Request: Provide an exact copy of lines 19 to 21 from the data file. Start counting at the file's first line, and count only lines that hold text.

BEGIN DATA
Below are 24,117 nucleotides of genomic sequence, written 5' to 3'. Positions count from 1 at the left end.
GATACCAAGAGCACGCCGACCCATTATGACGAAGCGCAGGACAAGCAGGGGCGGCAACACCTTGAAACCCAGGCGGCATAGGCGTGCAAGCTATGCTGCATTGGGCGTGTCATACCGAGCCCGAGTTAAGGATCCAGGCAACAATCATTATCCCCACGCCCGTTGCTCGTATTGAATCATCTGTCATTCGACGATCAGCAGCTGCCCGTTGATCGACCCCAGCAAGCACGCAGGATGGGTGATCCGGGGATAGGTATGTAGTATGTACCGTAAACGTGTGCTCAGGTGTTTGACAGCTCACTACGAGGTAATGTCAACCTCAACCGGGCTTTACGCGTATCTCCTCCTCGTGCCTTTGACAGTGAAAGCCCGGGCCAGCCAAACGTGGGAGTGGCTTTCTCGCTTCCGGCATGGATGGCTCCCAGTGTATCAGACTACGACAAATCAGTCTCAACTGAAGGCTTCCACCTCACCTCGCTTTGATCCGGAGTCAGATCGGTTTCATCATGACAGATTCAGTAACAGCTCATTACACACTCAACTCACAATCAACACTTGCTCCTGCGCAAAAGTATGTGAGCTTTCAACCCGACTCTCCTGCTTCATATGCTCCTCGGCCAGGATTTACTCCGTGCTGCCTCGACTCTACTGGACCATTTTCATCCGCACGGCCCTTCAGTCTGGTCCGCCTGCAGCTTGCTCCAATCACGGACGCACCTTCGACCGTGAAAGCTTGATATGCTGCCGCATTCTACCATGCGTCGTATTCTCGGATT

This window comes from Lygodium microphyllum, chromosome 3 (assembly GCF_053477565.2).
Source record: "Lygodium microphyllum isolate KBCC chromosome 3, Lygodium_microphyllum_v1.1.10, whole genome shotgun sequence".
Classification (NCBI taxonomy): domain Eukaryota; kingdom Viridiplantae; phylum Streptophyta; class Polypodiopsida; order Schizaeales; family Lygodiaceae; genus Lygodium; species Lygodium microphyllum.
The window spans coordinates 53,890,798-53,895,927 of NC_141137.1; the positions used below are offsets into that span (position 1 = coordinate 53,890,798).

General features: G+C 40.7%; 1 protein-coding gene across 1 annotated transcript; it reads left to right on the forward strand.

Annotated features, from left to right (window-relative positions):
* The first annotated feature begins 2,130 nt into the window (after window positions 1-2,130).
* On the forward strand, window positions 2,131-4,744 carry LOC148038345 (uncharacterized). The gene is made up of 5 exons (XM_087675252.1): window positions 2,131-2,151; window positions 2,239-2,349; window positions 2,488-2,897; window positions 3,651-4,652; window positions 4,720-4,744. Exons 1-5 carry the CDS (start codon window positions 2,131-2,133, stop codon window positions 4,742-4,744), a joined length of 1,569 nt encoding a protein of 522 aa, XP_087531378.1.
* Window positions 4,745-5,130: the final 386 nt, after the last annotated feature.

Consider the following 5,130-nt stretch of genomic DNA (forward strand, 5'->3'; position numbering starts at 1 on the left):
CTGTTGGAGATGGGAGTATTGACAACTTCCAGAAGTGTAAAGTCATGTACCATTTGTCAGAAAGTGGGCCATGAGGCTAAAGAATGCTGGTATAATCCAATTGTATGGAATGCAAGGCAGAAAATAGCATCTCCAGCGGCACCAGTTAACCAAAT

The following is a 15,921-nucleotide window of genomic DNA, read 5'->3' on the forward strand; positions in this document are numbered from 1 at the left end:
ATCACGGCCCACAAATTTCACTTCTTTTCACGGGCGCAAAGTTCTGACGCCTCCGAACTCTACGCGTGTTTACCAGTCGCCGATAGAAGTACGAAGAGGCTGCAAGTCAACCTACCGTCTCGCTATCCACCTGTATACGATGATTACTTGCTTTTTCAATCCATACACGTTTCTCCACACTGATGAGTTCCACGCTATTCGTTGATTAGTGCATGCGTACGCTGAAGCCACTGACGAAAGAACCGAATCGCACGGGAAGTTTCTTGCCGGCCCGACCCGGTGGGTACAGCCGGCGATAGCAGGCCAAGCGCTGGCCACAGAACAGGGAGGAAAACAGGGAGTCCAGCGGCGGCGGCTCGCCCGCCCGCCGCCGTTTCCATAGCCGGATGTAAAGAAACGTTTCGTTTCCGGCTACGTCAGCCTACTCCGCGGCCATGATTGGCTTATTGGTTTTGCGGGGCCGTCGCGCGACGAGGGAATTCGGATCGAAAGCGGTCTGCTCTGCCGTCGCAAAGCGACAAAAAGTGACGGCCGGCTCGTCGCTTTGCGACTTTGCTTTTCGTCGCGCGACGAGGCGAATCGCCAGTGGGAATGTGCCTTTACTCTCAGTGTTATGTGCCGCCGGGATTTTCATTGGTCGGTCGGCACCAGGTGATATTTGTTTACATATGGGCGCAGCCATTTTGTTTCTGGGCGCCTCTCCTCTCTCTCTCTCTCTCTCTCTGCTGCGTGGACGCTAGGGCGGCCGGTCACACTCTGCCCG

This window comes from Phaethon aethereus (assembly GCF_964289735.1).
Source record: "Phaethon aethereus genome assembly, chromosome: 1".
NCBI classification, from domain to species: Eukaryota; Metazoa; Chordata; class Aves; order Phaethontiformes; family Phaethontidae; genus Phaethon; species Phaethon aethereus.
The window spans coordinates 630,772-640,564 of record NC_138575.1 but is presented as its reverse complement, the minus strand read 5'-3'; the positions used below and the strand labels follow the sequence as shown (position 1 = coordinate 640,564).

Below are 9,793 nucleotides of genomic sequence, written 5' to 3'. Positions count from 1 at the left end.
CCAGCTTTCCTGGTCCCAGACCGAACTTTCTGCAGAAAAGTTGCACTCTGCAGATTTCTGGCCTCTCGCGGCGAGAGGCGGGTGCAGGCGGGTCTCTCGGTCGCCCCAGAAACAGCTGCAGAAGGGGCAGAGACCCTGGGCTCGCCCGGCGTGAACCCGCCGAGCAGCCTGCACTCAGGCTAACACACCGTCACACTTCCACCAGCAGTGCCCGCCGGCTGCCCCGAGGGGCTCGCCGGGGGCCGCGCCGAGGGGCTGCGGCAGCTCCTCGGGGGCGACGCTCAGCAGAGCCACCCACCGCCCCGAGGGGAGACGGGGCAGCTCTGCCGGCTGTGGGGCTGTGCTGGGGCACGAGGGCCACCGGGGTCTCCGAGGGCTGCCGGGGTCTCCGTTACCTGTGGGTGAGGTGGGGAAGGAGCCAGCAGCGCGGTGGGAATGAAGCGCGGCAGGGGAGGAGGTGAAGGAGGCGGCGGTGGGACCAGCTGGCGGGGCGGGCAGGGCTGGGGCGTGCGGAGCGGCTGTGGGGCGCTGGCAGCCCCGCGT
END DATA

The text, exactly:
The window spans coordinates 630,772-640,564 of record NC_138575.1 but is presented as its reverse complement, the minus strand read 5'-3'; the positions used below and the strand labels follow the sequence as shown (position 1 = coordinate 640,564).

Below are 9,793 nucleotides of genomic sequence, written 5' to 3'. Positions count from 1 at the left end.
CCAGCTTTCCTGGTCCCAGACCGAACTTTCTGCAGAAAAGTTGCACTCTGCAGATTTCTGGCCTCTCGCGGCGAGAGGCGGGTGCAGGCGGGTCTCTCGGTCGCCCCAGAAACAGCTGCAGAAGGGGCAGAGACCCTGGGCTCGCCCGGCGTGAACCCGCCGAGCAGCCTGCACTCAGGCTAACACACCGTCACACTTCCACCAGCAGTGCCCGCCGGCTGCCCCGAGGGGCTCGCCGGGGGCCGCGCCGAGGGGCTGCGGCAGCTCCTCGGGGGCGACGCTCAGCAGAGCCACCCACCGCCCCGAGGGGAGACGGGGCAGCTCTGCCGGCTGTGGGGCTGTGCTGGGGCACGAGGGCCACCGGGGTCTCCGAGGGCTGCCGGGGTCTCCGTTACCTGTGGGTGAGGTGGGGAAGGAGCCAGCAGCGCGGTGGGAATGAAGCGCGGCAGGGGAGGAGGTGAAGGAGGCGGCGGTGGGACCAGCTGGCGGGGCGGGCAGGGCTGGGGCGTGCGGAGCGGCTGTGGGGCGCTGGCAGCCCCGCGT